Tuesday, December 23, 2014

Bullying of Kids With Disabilities - Part XI

English: the picture consist of articles on bu...
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Bullying remains the hottest of hot button issues in special education law. 
In the first installment of this series, I explained the early cases laying the conceptual groundwork for the proposition that failure to react to bullying can constitute a denial of FAPE under IDEA.  In later installments, I have discussed the seminal decision of TK & SK ex rel LK v. New York City Dept of Educ 779 F.Supp.2d 289, 56 IDELR 228 (E.D.N.Y.4/25/2011).  This case is important not just because it analyzes special education law principles involving bullying, but also because it provides a thorough review of the social science literature on bullying. You should read this case and you can do so here.  (NOTE: What follows is a discussion of TK I.  Please note that we have subsequently done a post on the District Court's decision on the appeal of the SRO decision after the court's remand, or TK II. You can read that post hereTK I remains good law.) #bullying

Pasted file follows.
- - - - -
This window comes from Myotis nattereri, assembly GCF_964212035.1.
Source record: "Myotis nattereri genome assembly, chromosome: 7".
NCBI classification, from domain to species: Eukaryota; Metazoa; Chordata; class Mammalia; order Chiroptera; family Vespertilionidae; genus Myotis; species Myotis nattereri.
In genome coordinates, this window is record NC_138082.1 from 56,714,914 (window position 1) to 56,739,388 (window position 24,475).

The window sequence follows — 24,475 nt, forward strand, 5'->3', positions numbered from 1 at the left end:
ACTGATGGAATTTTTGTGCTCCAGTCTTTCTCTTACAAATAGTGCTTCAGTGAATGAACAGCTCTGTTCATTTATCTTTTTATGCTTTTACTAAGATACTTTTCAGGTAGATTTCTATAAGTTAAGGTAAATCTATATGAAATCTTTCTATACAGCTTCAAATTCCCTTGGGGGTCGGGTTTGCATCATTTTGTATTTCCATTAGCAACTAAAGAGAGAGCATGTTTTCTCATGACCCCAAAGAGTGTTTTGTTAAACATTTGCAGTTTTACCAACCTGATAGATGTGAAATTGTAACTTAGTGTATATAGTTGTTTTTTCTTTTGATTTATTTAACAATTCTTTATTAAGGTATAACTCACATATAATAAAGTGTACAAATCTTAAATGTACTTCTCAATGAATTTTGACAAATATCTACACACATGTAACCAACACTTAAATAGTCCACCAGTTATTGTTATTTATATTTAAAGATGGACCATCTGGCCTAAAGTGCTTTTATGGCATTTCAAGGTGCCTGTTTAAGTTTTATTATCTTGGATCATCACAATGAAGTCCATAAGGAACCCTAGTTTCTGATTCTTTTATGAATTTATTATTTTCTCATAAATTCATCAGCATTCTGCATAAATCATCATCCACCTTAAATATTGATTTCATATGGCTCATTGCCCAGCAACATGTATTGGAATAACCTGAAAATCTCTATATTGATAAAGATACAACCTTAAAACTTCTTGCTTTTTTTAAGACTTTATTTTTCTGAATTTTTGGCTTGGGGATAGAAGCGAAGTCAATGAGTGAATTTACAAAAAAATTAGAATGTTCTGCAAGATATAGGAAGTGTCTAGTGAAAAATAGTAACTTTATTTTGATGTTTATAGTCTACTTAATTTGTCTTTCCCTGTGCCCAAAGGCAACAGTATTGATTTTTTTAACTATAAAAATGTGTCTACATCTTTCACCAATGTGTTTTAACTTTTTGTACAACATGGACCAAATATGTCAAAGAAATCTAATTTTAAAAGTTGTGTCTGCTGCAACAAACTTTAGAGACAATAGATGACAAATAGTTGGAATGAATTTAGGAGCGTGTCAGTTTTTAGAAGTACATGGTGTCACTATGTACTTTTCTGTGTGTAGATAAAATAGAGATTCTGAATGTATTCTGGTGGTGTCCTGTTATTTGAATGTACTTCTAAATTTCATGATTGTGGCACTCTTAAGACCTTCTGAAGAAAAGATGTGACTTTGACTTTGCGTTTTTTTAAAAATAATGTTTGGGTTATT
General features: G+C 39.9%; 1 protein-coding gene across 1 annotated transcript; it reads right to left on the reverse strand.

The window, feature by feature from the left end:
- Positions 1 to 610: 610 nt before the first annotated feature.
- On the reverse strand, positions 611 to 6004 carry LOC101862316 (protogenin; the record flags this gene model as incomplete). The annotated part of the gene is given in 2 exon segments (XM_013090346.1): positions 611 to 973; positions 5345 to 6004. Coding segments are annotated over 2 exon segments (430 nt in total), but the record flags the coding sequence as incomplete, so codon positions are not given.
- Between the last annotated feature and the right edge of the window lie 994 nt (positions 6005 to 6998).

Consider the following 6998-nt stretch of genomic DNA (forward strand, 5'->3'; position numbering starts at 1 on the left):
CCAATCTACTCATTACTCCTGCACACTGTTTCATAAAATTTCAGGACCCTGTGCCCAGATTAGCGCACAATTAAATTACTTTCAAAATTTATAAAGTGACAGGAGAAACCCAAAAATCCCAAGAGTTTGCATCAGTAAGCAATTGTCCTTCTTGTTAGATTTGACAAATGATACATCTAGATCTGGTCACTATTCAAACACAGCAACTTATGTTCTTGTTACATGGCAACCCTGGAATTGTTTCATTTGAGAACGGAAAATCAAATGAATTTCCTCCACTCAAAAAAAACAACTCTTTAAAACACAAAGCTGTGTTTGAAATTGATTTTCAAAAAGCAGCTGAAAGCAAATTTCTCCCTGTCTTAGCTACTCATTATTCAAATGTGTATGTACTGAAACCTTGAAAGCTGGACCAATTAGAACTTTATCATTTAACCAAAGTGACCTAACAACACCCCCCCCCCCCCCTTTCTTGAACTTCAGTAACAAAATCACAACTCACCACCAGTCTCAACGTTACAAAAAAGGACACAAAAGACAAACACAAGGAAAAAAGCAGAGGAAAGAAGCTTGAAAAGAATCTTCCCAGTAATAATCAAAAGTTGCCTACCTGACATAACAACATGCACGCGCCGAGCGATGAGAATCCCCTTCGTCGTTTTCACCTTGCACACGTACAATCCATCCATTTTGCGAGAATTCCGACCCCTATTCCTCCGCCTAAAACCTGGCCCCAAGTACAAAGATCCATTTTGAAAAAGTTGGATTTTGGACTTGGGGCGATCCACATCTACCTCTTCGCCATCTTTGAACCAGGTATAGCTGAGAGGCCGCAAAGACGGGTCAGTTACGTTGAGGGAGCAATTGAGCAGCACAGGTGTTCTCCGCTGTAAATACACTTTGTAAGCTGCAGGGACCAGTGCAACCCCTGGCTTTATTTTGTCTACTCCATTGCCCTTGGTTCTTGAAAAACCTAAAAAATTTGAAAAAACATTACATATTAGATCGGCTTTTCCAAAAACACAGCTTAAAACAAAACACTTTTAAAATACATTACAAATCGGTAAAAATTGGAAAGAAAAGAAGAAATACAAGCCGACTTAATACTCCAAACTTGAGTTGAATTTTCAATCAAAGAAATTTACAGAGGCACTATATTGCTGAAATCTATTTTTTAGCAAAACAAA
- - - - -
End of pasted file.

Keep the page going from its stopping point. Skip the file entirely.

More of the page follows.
In the meantime, here is more from the TK court...these are not my words:

F. Effects on Children

3. Bystander

Bullies typically operate in front of a crowd, and the students who act as onlookers do not escape the effects of bullying. These students, who often watch, or even step away from the bullying actions, are more likely to feel powerless and to be fearful at school. Macklem, supra, at 91-92. Bystanders feel as though they are incapable of controlling the situation, and thus are not themselves safe. Id. at 91.
Students may go along with the group in the bullying behavior out of fear that if they were to speak up they might lose their space within the peer group and open themselves up to be the next victim.Id. As time goes on, if bullying persists at a high level, bystanders become desensitized and are less willing to step in to prevent the harassment. Id.



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